# ¶Introduction

The two-pointer technique is a common algorithmic approach used to solve problems involving arrays, linked lists, and strings. It involves using two pointers to traverse through the data structure efficiently. This method is particularly useful when dealing with sorted arrays or linked lists, as it can often reduce time complexity compared to brute force approaches.

# ¶Different Types of Two Pointers

## ¶Two pointers moving in opposite directions

Useful for problems like finding pairs with a specific condition in a sorted array. let’s consider the following problem,

Given a sorted array of integers and a target sum, find two numbers in the array that add up to the target sum.

`Solution:`
We can solve this problem using two pointers method where two pointers will move towards opposite directions.

1. Place one pointer (`left`) at the beginning of the array and the other pointer (`right`) at the end.
2. Calculate the sum of the elements at the left and right pointers.
3. If the sum equals the target, return the indices.
4. If the sum is less than the target, move the left pointer to the right to increase the sum.
5. If the sum is greater than the target, move the right pointer to the left to decrease the sum.
6. Repeat the sum calculation and condition checking until the left pointer is no longer less than the right pointer.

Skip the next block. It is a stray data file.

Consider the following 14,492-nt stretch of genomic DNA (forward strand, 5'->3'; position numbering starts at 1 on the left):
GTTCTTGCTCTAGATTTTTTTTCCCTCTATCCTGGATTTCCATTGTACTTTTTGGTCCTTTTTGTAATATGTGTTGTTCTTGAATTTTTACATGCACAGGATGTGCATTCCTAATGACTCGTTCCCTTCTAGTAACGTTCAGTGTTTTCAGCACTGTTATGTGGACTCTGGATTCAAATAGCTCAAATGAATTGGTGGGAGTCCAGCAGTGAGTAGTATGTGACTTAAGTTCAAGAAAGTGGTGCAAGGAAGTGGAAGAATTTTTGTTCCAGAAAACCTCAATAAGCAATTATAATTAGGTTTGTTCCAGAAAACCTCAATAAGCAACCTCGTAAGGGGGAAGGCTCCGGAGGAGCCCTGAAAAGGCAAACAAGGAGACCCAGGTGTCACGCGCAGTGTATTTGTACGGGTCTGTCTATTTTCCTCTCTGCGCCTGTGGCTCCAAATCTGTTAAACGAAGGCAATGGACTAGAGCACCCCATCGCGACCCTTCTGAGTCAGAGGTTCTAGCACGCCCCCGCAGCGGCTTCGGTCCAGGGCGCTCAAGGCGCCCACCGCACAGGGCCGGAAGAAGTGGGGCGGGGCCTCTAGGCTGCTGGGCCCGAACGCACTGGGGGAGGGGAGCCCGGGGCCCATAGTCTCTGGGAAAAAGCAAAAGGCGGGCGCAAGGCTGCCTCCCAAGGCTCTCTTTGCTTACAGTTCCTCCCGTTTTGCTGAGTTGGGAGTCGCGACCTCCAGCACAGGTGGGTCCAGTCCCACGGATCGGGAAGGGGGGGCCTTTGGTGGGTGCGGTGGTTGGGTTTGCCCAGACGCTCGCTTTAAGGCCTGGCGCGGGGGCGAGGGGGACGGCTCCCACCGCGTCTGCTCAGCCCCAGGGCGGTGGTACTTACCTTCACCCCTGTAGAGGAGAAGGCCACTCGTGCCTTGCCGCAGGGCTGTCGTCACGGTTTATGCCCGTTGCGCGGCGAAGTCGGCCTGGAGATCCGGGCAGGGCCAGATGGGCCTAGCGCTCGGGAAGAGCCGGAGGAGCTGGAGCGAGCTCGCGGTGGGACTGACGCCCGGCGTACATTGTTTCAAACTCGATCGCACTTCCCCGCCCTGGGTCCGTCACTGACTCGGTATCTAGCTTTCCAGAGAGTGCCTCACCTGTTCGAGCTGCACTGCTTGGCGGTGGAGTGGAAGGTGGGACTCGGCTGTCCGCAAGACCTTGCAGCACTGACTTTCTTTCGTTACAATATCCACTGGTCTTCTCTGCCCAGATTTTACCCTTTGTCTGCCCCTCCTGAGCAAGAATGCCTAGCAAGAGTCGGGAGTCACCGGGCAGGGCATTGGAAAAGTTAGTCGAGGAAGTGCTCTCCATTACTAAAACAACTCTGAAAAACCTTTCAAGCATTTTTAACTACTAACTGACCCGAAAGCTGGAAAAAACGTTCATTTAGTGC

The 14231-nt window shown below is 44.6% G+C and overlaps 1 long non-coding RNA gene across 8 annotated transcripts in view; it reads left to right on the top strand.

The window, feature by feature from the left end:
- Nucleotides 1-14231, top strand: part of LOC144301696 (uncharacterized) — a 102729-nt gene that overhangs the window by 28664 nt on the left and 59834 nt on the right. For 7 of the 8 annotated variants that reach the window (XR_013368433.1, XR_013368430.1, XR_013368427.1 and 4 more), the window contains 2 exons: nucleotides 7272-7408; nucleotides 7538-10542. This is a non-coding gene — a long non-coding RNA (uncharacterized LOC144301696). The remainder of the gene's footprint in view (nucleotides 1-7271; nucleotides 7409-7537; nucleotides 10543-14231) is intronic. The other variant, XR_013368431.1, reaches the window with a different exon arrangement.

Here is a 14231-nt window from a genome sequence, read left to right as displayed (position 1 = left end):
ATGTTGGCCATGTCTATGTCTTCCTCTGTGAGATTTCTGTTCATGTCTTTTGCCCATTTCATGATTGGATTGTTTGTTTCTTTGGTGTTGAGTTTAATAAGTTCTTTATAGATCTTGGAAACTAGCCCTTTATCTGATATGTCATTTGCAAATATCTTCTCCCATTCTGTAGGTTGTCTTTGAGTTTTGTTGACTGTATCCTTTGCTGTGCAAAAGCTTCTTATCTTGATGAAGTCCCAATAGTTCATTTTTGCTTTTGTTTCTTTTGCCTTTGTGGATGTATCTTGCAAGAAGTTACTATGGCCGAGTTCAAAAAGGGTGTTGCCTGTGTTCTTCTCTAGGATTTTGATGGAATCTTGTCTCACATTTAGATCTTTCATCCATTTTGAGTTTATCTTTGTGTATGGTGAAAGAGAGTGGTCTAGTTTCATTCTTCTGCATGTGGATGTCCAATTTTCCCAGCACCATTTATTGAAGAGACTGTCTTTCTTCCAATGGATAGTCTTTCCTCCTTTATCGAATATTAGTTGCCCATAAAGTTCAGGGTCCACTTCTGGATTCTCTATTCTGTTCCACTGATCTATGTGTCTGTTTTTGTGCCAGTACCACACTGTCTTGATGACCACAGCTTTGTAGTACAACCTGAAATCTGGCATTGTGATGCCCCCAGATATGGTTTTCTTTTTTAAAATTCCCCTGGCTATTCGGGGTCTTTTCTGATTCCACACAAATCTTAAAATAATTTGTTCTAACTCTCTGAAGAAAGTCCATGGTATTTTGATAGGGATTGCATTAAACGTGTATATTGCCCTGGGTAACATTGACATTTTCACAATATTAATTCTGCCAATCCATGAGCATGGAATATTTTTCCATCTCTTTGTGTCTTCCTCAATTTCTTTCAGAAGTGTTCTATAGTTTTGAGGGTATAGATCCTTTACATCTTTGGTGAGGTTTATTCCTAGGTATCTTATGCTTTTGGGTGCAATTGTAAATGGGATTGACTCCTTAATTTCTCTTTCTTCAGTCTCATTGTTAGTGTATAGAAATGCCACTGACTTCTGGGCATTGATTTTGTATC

`Implementation in C++:`

``````
#include <bits/stdc++.h>
using namespace std;

pair<int, int> findTwoSum(const vector<int>& nums, int target) {
int left = 0;
int right = nums.size() - 1;

while (left < right) {
int sum = nums[left] + nums[right];
if (sum == target) {
return {left, right};
} else if (sum < target) {
left++;
} else {
right--;
}
}

return {-1, -1}; // Return -1, -1 if no pair is found
}

int main() {
vector<int> nums = {1, 2, 3, 4, 6, 8, 11, 15};
int target = 10;

pair<int, int> result = findTwoSum(nums, target);

if (result.first != -1) {
cout << "Pair found at indices: " << result.first << " and " << result.second << endl;
} else {
cout << "No pair found." << endl;
}

return 0;
}

``````
Output:
Pair found at indices: 1 and 5

Time and Space Complexity
`Time complexity: O(n)`
`Space complexity: O(n)`

## ¶Two pointers moving at different speeds

Useful for problems like finding sub-arrays with a specific condition. let’s consider the following problem,

Given an array of integers, find the length of the longest sub-array that contains no duplicate numbers.

`Solution:`
we can use the sliding window and two pointers technique along with a map data-structure.

1. Use two pointers, `left` and `right`, to represent the current window.
2. Use an map to store the frequency of elements in the current window.
3. Iterate with the` right` pointer from the start to the end of the array. For each element at right, check if it is already in the map.
4. If it is not in the map, add it and update the maximum length.
5. If it is in the map, shrink the window from the left until the element at right can be added without duplicates.
6. Continuously update the maxLength variable with the size of the current window if it is larger than the previously recorded maximum length.

`Implementation in C++:`

``````
#include<bits/stdc++.h>
using namespace std;

int longestUniqueSubarray(const vector<int>& nums) {
map<int, int> elementCount;